Esther Kiobel Amnesty International

The Hague: Esther Kiobel vows to continue her campaign for justice

Human rights defender Esther Kiobel today lost her civil case against oil giant Shell, which she accuses of complicity in the 1995 execution of her husband by the Nigerian military government, but has promised to continue her campaign for justice. Esther has spent 27 years seeking justice for her husband Dr Barinem Kiobel, who was hanged along with eight other men in connection with widespread protests against oil pollution in the Niger Delta.  

These extraordinarily brave women are not giving up. Their voices have been heard. They should be commended for the invaluable work they have done to highlight the global culture of impunity for multinationals accused of human rights abuses

Mark Dummett, Head of Business and Human Rights at Amnesty International

At a witness hearing in 2019, three men told the Dutch court that Shell and the Nigerian government had given them money and offered them other bribes in order to incriminate Esther’s husband and eight other men, known collectively as the “Ogoni Nine”. But today, the court ruled that there was insufficient evidence to prove that Shell had been involved. 

Esther Kiobel brought the case against Shell along with three other women, Victoria Bera, Blessing Eawo and Charity Levula, whose husbands were also executed in 1995. Amnesty International’s research into the historic injustice has revealed how Shell’s requests for ‘assistance’ in handling environmental protests led to a brutal government crackdown, culminating in the arrests and unlawful executions of the women’s husbands, as well as renowned activist Ken Saro-Wiwa and four other men.  

“This is a disappointing outcome, but these extraordinarily brave women are not giving up. Their voices have been heard. They should be commended for their resilience and unbreaking commitment to exposing the truth, and for the invaluable work they have done to highlight the global culture of impunity for multinationals accused of human rights abuses,” said Mark Dummett, Head of Business and Human Rights at Amnesty International. 

The fact that it took more than twenty years for a court to hear Esther’s argument is a grim indictment of how corporations are able to evade accountability for terrible crimes and human rights abuses

Mark Dummett

“It has taken years of legal wrangling for Esther Kiobel to get Shell to face her in a courtroom. Shell tried every trick in the book, from disputing jurisdiction to refusing to hand over crucial documents. The fact that it took more than twenty years for a court to hear Esther’s argument is a grim indictment of how corporations are able to evade accountability for terrible crimes and human rights abuses. Despite the ruling today, Esther’s battle for justice has not been in vain – her persistence represents a powerful argument for change. Governments must do more to hold companies accountable for human rights abuses, and make it possible for the victims to seek justice.”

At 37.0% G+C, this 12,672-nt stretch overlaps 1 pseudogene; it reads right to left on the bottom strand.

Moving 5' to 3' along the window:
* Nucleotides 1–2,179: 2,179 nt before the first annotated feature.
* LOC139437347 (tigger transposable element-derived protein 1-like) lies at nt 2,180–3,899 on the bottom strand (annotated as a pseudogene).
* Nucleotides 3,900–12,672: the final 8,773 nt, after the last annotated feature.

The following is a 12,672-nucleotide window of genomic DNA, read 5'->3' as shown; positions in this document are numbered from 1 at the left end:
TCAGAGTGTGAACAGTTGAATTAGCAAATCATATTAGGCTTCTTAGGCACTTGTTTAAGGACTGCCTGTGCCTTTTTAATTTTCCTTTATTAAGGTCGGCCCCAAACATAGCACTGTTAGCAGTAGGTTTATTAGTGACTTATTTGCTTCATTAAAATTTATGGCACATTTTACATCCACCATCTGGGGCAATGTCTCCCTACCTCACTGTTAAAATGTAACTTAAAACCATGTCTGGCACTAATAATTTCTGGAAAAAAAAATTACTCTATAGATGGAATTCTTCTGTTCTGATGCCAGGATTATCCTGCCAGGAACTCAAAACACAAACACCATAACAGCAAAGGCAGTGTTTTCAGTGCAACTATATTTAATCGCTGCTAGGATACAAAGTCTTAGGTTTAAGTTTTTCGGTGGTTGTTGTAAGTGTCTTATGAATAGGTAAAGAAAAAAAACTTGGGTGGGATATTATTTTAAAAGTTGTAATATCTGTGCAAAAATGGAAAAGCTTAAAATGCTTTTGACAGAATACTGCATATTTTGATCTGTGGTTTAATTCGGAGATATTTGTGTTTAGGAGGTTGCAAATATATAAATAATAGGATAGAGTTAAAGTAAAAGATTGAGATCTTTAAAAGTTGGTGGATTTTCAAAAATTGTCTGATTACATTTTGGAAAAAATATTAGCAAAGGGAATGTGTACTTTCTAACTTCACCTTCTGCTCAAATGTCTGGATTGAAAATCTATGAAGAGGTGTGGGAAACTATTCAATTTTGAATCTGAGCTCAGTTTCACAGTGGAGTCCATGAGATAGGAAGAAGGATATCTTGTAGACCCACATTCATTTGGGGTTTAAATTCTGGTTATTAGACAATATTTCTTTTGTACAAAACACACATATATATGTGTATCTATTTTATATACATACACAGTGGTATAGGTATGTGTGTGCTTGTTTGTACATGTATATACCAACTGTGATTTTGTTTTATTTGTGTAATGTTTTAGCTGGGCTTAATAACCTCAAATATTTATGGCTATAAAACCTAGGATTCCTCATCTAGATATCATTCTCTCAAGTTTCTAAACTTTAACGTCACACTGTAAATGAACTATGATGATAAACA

Esther Kiobel fled Nigeria and settled in the US following her husband’s killing. She first filed a case against Shell in New York in 2002, but in 2013 the US Supreme Court ruled that the US did not have jurisdiction to hear the case. In 2017, Amnesty International supported Esther Kiobel, Victoria Bera, Blessing Eawo and Charity Levula in bringing a new case against Shell in the Netherlands. The four plaintiffs accused Shell of being instrumental in the unlawful arrest and detention of their husbands; the violation of their husbands’ physical integrity; and the violation of their right to a fair trial and to life, and their own right to a family life. The case was held up when Shell refused to hand over crucial documents relating to the case, and it was not until 2019 that the District Court of The Hague heard the women’s arguments for the first time. 

One of the many tragedies in this case is that spills from Shell’s oil fields are still wreaking havoc in the Niger Delta

Mark Dummett

Amnesty International has extensively detailed Shell’s role in the crackdown in Ogoniland. In a 2017 report, it found that Shell repeatedly encouraged the Nigerian military to deal with protests, even when it knew this would lead to atrocities including killings, rape, torture, and the burning of villages. In the midst of these horrors, Shell provided the military with material support, and in at least one instance paid a military commander notorious for human rights violations.  

Amnesty International has also exposed evidence of serious negligence by Shell, whose irresponsible approach to oil spills in the Niger Delta has exacerbated an environmental crisis and led to devastating pollution for Ogoni communities.  

“One of the many tragedies in this case is that spills from Shell’s oil fields are still wreaking havoc in the Niger Delta. The company says it is now leaving the region and is looking for a buyer. Before doing so it needs to finally pay heed to the demands of the communities there – and clean up its dirty legacy,” said Mark Dummett.  

“Shell has thrown millions at the multiple lawsuits it is facing, but money will not be enough to clear its name.”